New blogging engine

Finally, after a year of almost no activity, I have updated my blog with new software. I used to run WordPress for the past seven or so years but finally decided it was time for something new. As of today, I am running on Pelican, a Python-based static website generator. This means good-bye to the php-based dynamic colution. I hope this will give this blog some more security. Comments will be via Disqus for the moment, for want of a better alternative. I still plan to eventually migrate to completely static comments, but
for now Disqus will do.

Also, you might notice that the theme I use looks a lot like the one from Octopress. This is because I use the fabolous Pelican Octopress theme by Maurizio Sambati. I don’t use Octopress itself at the moment because I still have a hard time working with Ruby on Windows. Also, Pelican easily supports reStructured Text out of the box which I do in fact like better than Markdown (and have used it more often).

My new setup includes some more nifty technical details.

For ease of deployment, I have devised a workflow that is based on RhodeCode and Jenkins. I have setup a RhodeCode instance on my local server where I store the source to my blog. At the moment I use Mercurial to manage the versions. Furthermore, I have a Jenkins installation on the same server that pulls from the RhodeCode instance, builds the blog contents and publishes the result here afterwards. To avoid frequently polling on Mercurial, I have also installed a trigger in Mercurial (or RhodeCode respectively) that triggers the rebuild of the blog. The following figure gives an overview.

new publishing workflow

Now, this might seem like a bit of overhead on the setup side, but I had a lot of fun automating it this way. Technically I could just as well pusblish the blog from my personal PC everytime, but I found that to be an unworthy alternative ;)

What to do if biber stops working on MacOS X

Yesterday evening I ran into a bit of a problem when I tried building my latex document that uses biblatex/biber. For some reason, biber would not generate any output but fail with

Olivers-MacBook-Air:~ porten$ biber
data source /var/folders/5c/y7ssnfgj2fz1fnx1gz_z7ng80000gn/T/par-porten/cache-5a7f3069e2a4d51fd3557003fc55ec74c554c947//inc/lib/Biber/LaTeX/recode_data.xml not found in .
Compilation failed in require at Biber/Utils.pm line 21.
BEGIN failed--compilation aborted at Biber/Utils.pm line 21.
Compilation failed in require at Biber/Internals.pm line 8.
BEGIN failed--compilation aborted at Biber/Internals.pm line 8.
Compilation failed in require at (eval 22) line 2.
    ...propagated at /opt/local/lib/perl5/5.14.1/base.pm line 94.
BEGIN failed--compilation aborted at Biber.pm line 5.
Compilation failed in require at script/biber-darwin line 20.
BEGIN failed--compilation aborted at script/biber-darwin line 20.

Now, what fixes this is simply deleting the par cache:

sudo rm -rf /var/folders/5c/y7ssnfgj2fz1fnx1gz_z7ng80000gn/T/par-porten/

Sources:

Running WindowTester Pro from Maven/Tycho

Running SWTBot tests as part of your maven/tycho build cycle is rather
well documented and pretty straight forward (see for example the
sonatype docs). Doing so with a WindowTester Pro recorded test is
not – but then again it is pretty straigt forward as well.

There are just two things that you need to change from the SWTBot tests
pom.xml (as presented in the sonatype docs):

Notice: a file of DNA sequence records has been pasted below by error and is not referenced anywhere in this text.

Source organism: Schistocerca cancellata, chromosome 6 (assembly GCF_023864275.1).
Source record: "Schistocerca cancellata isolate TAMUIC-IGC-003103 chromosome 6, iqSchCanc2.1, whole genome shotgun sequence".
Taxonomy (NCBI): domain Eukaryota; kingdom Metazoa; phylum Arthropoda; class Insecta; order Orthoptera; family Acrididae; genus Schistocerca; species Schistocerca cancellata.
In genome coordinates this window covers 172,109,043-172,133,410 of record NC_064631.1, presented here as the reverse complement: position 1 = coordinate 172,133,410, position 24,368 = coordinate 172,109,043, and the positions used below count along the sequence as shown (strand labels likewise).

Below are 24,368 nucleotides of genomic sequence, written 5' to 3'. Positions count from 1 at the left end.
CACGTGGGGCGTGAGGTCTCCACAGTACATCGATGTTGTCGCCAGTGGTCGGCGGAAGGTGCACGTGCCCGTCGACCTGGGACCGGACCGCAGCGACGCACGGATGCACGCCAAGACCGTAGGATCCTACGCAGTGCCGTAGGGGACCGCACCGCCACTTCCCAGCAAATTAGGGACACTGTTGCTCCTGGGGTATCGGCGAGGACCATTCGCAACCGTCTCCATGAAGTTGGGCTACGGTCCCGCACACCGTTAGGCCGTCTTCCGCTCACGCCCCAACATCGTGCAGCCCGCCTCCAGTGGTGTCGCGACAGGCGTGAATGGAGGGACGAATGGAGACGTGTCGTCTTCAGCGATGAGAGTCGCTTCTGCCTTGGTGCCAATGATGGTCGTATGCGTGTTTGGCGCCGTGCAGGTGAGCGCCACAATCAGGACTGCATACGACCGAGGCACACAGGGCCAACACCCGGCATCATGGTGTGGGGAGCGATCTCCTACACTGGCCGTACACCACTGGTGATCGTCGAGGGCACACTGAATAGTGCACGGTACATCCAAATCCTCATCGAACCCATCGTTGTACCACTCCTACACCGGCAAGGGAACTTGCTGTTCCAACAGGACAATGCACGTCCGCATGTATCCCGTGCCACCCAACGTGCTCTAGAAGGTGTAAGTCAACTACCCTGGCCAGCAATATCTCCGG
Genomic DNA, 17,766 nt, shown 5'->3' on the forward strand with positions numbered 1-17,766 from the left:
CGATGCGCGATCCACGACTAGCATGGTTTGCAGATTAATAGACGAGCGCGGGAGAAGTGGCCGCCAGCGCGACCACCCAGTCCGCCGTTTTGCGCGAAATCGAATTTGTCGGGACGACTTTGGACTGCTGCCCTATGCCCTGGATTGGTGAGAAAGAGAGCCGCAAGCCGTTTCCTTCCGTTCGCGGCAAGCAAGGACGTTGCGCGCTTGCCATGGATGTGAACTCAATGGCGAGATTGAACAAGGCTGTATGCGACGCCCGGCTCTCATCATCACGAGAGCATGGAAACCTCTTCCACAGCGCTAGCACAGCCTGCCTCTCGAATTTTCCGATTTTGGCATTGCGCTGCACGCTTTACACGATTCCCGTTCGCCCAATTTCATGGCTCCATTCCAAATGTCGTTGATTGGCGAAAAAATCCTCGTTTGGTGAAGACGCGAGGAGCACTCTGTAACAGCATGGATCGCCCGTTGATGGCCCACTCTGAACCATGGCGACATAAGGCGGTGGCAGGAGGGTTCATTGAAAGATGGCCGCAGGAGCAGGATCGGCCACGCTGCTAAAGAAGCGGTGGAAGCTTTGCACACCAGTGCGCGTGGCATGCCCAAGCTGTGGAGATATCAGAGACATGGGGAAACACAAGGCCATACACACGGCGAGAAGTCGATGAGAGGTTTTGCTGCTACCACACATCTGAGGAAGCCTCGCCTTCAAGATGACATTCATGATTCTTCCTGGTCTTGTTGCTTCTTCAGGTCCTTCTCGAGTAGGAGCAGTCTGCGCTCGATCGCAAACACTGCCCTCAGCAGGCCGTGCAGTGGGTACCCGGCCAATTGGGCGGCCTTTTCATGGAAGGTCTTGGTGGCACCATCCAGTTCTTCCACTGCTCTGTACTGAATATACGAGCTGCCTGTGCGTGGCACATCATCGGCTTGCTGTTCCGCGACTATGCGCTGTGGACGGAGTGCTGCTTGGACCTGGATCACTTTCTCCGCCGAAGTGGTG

• have useUIThread = true
  • add a dependecy to com.windowtester.runtime.feature.group to pull
    in platform specific plugins

You will also need to tell maven/tycho where to find the latter feature,
of course, by adding
http://dl.google.com/eclipse/inst/windowtester/beta/3.7 to your
repositories.

A sample pom.xml looks like this:

<?xml version="1.0" encoding="UTF-8"?>
<project xsi:schemaLocation="http://maven.apache.org/POM/4.0.0 http://maven.apache.org/xsd/maven-4.0.0.xsd"
  xmlns="http://maven.apache.org/POM/4.0.0" xmlns:xsi="http://www.w3.org/2001/XMLSchema-instance">
  <modelversion>4.0.0</modelversion>
  <parent>
    <artifactid>de.van_porten.vrest.build</artifactid>
    <groupid>de.van_porten</groupid>
    <version>0.0.1-SNAPSHOT</version>
    <relativepath>../de.van_porten.vrest.build</relativepath>
  </parent>
  <groupid>de.van_porten</groupid>
  <artifactid>de.van_porten.vrest.tests.recorded</artifactid>
  <version>1.0.0-SNAPSHOT</version>
  <packaging>eclipse-test-plugin</packaging>

  <repositories>
    <repository>
      <id>windowtester</id>
      <layout>p2</layout>
      <url>http://dl.google.com/eclipse/inst/windowtester/beta/3.7</url>
    </repository>
  </repositories>

  <build>
    <plugins>
      <plugin>
        <groupid>org.eclipse.tycho</groupid>
        <artifactid>tycho-surefire-plugin</artifactid>
        <version>${tycho-version}</version>

        <configuration>
          <testsuite>de.van_porten.vrest.tests.recorded</testsuite>
          <testclass>de.van_porten.vrest.tests.recorded.AllTests</testclass>

          <useuiharness>true</useuiharness>
          <useuithread>true</useuithread>
          <!-- use our product and application to launch the tests -->
          <product>de.van_porten.vrest.bundle.product</product>
          <application>org.eclipse.ui.ide.workbench</application>

          <dependencies>
            <dependency>
              <type>p2-installable-unit</type>
              <artifactid>com.windowtester.runtime.feature.group</artifactid>
              <version>0.0.0</version>
            </dependency>
          </dependencies>
        </configuration>

      </plugin>
    </plugins>
  </build>


  <profiles>
    <profile>
      <id>osx</id>
      <activation>
        <property>
          <name>java.vendor.url</name>
          <value>http://www.apple.com/</value>
        </property>
      </activation>
      <build>
        <pluginmanagement>
          <plugins>
            <plugin>
              <groupid>org.eclipse.tycho</groupid>